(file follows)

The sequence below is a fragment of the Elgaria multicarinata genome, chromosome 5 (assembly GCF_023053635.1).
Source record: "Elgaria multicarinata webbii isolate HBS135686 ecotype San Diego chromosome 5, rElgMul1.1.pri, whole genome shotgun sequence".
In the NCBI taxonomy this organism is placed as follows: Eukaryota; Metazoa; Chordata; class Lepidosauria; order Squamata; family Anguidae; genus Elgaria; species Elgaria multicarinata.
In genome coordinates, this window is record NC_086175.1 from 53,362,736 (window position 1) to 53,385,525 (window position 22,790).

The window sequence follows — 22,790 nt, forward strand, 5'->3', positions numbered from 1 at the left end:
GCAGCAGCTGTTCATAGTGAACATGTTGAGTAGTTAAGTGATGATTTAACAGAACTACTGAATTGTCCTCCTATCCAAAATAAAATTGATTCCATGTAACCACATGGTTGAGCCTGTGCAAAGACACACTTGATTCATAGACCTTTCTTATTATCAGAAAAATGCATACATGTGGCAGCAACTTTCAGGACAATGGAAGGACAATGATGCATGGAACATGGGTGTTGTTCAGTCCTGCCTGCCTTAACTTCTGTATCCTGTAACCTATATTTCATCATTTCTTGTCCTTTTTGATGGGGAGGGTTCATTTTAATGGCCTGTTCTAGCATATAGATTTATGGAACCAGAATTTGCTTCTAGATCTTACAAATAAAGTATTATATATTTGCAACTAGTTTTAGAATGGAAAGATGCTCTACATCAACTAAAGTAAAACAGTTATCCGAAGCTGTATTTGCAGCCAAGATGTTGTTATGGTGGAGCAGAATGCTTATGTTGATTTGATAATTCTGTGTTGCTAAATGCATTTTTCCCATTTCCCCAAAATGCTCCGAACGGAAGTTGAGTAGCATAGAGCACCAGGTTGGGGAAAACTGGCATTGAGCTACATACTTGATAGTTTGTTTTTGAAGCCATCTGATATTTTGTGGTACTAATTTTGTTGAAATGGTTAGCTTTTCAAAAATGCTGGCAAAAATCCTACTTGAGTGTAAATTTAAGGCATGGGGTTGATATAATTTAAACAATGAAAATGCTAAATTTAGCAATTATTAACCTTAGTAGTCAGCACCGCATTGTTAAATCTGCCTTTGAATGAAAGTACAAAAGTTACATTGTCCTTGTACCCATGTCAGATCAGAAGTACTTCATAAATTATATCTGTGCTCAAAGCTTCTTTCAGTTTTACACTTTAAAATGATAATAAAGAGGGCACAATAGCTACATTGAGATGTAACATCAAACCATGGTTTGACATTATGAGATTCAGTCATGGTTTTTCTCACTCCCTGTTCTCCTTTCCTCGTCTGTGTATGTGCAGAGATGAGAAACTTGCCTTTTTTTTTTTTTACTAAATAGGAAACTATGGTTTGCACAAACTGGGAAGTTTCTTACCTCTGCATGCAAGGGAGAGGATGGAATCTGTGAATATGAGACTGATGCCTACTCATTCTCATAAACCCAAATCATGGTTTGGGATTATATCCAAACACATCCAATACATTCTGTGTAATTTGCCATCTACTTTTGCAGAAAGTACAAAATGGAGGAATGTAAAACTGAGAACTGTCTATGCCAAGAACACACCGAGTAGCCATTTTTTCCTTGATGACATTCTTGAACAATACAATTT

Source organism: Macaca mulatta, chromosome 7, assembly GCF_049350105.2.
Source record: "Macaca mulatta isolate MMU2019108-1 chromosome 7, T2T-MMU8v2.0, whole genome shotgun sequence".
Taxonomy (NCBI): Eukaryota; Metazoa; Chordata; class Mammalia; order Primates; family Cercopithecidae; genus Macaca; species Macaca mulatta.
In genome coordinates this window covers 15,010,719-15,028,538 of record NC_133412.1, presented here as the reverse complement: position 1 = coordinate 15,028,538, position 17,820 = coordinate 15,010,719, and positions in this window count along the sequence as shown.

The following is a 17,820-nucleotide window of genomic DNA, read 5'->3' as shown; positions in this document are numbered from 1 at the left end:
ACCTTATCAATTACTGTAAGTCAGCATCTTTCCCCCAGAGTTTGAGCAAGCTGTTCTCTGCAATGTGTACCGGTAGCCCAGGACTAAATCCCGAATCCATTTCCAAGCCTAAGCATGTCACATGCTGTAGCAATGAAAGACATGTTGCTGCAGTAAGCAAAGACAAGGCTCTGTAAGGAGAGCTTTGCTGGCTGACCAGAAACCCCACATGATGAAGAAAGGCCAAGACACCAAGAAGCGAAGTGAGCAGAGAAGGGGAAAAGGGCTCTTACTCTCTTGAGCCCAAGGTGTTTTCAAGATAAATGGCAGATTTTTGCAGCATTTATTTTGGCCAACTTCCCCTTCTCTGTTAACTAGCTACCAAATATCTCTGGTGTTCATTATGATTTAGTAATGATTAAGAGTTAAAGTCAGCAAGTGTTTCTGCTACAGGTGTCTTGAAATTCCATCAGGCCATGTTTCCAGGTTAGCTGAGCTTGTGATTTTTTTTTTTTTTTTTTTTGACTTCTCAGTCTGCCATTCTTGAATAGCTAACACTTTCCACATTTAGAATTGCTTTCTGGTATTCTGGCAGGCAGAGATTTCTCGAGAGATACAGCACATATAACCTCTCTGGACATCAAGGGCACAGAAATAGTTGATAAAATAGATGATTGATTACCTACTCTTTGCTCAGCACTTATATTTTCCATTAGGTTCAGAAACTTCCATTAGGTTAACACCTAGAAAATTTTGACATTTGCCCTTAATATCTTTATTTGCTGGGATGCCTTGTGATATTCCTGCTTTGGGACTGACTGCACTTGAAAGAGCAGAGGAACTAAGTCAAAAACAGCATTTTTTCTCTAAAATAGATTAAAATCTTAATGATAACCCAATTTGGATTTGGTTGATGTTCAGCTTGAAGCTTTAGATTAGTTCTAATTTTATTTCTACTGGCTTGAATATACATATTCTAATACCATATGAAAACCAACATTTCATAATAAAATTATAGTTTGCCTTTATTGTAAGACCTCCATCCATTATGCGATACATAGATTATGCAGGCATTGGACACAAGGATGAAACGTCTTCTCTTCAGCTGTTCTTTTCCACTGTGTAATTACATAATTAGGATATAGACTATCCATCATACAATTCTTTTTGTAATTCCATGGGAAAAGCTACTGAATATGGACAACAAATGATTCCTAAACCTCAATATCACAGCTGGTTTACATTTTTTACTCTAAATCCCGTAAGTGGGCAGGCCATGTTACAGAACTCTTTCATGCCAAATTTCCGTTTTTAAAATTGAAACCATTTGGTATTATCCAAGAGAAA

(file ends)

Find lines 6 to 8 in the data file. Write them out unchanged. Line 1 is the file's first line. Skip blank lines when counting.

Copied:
GCAGCAGCTGTTCATAGTGAACATGTTGAGTAGTTAAGTGATGATTTAACAGAACTACTGAATTGTCCTCCTATCCAAAATAAAATTGATTCCATGTAACCACATGGTTGAGCCTGTGCAAAGACACACTTGATTCATAGACCTTTCTTATTATCAGAAAAATGCATACATGTGGCAGCAACTTTCAGGACAATGGAAGGACAATGATGCATGGAACATGGGTGTTGTTCAGTCCTGCCTGCCTTAACTTCTGTATCCTGTAACCTATATTTCATCATTTCTTGTCCTTTTTGATGGGGAGGGTTCATTTTAATGGCCTGTTCTAGCATATAGATTTATGGAACCAGAATTTGCTTCTAGATCTTACAAATAAAGTATTATATATTTGCAACTAGTTTTAGAATGGAAAGATGCTCTACATCAACTAAAGTAAAACAGTTATCCGAAGCTGTATTTGCAGCCAAGATGTTGTTATGGTGGAGCAGAATGCTTATGTTGATTTGATAATTCTGTGTTGCTAAATGCATTTTTCCCATTTCCCCAAAATGCTCCGAACGGAAGTTGAGTAGCATAGAGCACCAGGTTGGGGAAAACTGGCATTGAGCTACATACTTGATAGTTTGTTTTTGAAGCCATCTGATATTTTGTGGTACTAATTTTGTTGAAATGGTTAGCTTTTCAAAAATGCTGGCAAAAATCCTACTTGAGTGTAAATTTAAGGCATGGGGTTGATATAATTTAAACAATGAAAATGCTAAATTTAGCAATTATTAACCTTAGTAGTCAGCACCGCATTGTTAAATCTGCCTTTGAATGAAAGTACAAAAGTTACATTGTCCTTGTACCCATGTCAGATCAGAAGTACTTCATAAATTATATCTGTGCTCAAAGCTTCTTTCAGTTTTACACTTTAAAATGATAATAAAGAGGGCACAATAGCTACATTGAGATGTAACATCAAACCATGGTTTGACATTATGAGATTCAGTCATGGTTTTTCTCACTCCCTGTTCTCCTTTCCTCGTCTGTGTATGTGCAGAGATGAGAAACTTGCCTTTTTTTTTTTTTACTAAATAGGAAACTATGGTTTGCACAAACTGGGAAGTTTCTTACCTCTGCATGCAAGGGAGAGGATGGAATCTGTGAATATGAGACTGATGCCTACTCATTCTCATAAACCCAAATCATGGTTTGGGATTATATCCAAACACATCCAATACATTCTGTGTAATTTGCCATCTACTTTTGCAGAAAGTACAAAATGGAGGAATGTAAAACTGAGAACTGTCTATGCCAAGAACACACCGAGTAGCCATTTTTTCCTTGATGACATTCTTGAACAATACAATTT

Source organism: Macaca mulatta, chromosome 7, assembly GCF_049350105.2.
Source record: "Macaca mulatta isolate MMU2019108-1 chromosome 7, T2T-MMU8v2.0, whole genome shotgun sequence".